a “Living Well with Dementia” conference in Thunder Bay featuring both keynotes and panel-style discussions led by people with lived experience
presentations in Dryden, Ontario to engage those in the region
an analysis of library reading resources on dementia
TRACKING OUR PROGRESS
The Building Capacity Project team facilitates, supports, and observes the community-led dementia inclusive programming in Vancouver and Thunder Bay. Through a developmental evaluation approach, the team is learning how to best support communities to engage people living with dementia, and move their ideas into action. By providing individually tailored support and establishing an implementation network based on its hub structure, the Vancouver team is helping its partners move forward. The Thunder Bay team is showing the benefits of a long-term process that builds from the base of the North West Dementia Working Group, established prior to the formal start of the Building Capacity Project. Together, the two teams are sharing learnings about how to create synergy between lived experience and grassroots community organizations.
IMPACT OF COVID-19
The pandemic meant the closure of many community programs this past year. But galvanized by the vision of more inclusive communities for people with dementia, both the Vancouver and Thunder Bay teams have endeavoured to pursue their goals and plans. They embraced new safety measures for in-person gatherings and climbed steep learning curves to “go virtual” and find ways of getting outside safely. Despite a few time line delays, the project is thriving– an undeniable sign of the persistence, resilience, and tenacity of its communities.
A CASE FOR COMMUNITY ENGAGEMENT
Dementia is a growing concern: 76,000 Canadians are diagnosed annually (a number that will increase by 68% over the next twenty years), and they are living with dementia for longer. Our healthcare system is simply not designed to meet the needs of this group.
That’s where a community approach can be a crucial and progressive part of the solution. Building capacity in communities across Canada takes pressure off healthcare services by offering a complementary array of programs that engage people living with dementia at different points along their journey. Program costs are shared across organizations, and grassroots expertise grows to include community professionals and volunteers who provide artistic, civic, social, and physical activities. People living with dementia are part of that pool of expertise, benefiting from bi-directional sharing of teachings and learnings . They gain an enhanced sense of belonging in their community through participation and contribution. They have the autonomy to choose– and be part of designing– programs and services that are personally appealing, and that have their social, cultural, and geographical context in mind. Plus, care partners feel bolstered and supported in their own neighbourhoods by people they know and see regularly at the local coffee shop, rec centre or dog park.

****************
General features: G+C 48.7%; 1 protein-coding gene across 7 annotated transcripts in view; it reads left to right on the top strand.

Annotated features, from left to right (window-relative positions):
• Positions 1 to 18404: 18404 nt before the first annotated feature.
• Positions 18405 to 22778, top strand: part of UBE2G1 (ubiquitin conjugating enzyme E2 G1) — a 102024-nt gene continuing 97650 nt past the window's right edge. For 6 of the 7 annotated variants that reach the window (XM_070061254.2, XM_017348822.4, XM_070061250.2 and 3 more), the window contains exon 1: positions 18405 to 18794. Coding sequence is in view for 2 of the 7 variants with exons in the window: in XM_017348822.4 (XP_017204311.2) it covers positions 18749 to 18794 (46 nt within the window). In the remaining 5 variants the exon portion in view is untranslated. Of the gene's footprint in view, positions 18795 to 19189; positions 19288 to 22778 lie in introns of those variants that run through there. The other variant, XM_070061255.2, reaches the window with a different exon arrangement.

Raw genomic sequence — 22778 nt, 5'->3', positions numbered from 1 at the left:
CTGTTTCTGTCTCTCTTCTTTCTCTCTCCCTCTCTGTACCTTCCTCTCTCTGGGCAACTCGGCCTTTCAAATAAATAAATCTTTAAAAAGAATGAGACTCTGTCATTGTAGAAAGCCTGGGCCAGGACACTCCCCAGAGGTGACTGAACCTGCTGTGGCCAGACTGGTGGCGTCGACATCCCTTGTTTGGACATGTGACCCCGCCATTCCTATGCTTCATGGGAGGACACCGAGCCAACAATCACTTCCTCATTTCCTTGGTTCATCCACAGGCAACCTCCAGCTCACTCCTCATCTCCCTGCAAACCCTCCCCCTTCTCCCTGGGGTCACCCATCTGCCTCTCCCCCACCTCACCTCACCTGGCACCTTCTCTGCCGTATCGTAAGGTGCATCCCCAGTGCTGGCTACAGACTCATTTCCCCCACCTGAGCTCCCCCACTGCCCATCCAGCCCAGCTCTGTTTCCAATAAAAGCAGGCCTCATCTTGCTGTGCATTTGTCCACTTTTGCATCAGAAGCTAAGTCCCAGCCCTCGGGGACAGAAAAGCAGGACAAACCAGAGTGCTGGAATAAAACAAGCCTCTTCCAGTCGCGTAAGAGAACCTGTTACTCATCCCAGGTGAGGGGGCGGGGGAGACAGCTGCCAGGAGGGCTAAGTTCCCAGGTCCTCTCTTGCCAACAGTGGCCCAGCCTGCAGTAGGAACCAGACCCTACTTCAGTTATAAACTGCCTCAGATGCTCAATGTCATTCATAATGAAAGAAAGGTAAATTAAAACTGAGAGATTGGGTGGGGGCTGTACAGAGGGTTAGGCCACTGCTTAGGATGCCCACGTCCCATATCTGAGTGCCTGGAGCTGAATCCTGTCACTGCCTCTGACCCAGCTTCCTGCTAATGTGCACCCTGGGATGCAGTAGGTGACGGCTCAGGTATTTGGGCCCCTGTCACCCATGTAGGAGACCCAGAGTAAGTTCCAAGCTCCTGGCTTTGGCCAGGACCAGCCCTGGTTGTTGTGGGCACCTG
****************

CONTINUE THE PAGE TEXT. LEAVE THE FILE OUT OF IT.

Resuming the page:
Building capacity in community means empowering people to build on their strengths and passions, to get involved locally in whatever way feels best, to support each other, include each other and learn from one another. People living with dementia, then, feel seen, heard, and appreciated as social and cultural contributors to society– a key to well being for us all.
Informed by research in the health and social science fields,
as well as the experiences of those living with dementia, two key principles guide the Building Capacity Project:
Social citizenship. This means full access and inclusion for people living with dementia to participate in political, social, and civic life.
Asset-based community development. This means building supports from the ground up (rather than the other way around) using strengths and capacities already in place.